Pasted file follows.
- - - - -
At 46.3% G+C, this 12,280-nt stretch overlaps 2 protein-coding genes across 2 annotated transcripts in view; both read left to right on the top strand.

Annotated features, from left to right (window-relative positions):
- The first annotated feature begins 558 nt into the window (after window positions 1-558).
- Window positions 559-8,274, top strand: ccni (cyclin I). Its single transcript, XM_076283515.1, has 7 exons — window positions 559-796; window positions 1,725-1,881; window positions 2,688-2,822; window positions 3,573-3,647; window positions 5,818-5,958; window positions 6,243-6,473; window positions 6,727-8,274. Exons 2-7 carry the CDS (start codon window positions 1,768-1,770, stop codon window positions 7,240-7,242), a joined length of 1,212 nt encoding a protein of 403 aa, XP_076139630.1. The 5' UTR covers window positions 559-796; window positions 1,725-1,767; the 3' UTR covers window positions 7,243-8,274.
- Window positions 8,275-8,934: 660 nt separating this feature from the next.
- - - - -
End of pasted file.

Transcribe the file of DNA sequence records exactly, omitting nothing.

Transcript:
At 46.3% G+C, this 12,280-nt stretch overlaps 2 protein-coding genes across 2 annotated transcripts in view; both read left to right on the top strand.

Annotated features, from left to right (window-relative positions):
- The first annotated feature begins 558 nt into the window (after window positions 1-558).
- Window positions 559-8,274, top strand: ccni (cyclin I). Its single transcript, XM_076283515.1, has 7 exons — window positions 559-796; window positions 1,725-1,881; window positions 2,688-2,822; window positions 3,573-3,647; window positions 5,818-5,958; window positions 6,243-6,473; window positions 6,727-8,274. Exons 2-7 carry the CDS (start codon window positions 1,768-1,770, stop codon window positions 7,240-7,242), a joined length of 1,212 nt encoding a protein of 403 aa, XP_076139630.1. The 5' UTR covers window positions 559-796; window positions 1,725-1,767; the 3' UTR covers window positions 7,243-8,274.
- Window positions 8,275-8,934: 660 nt separating this feature from the next.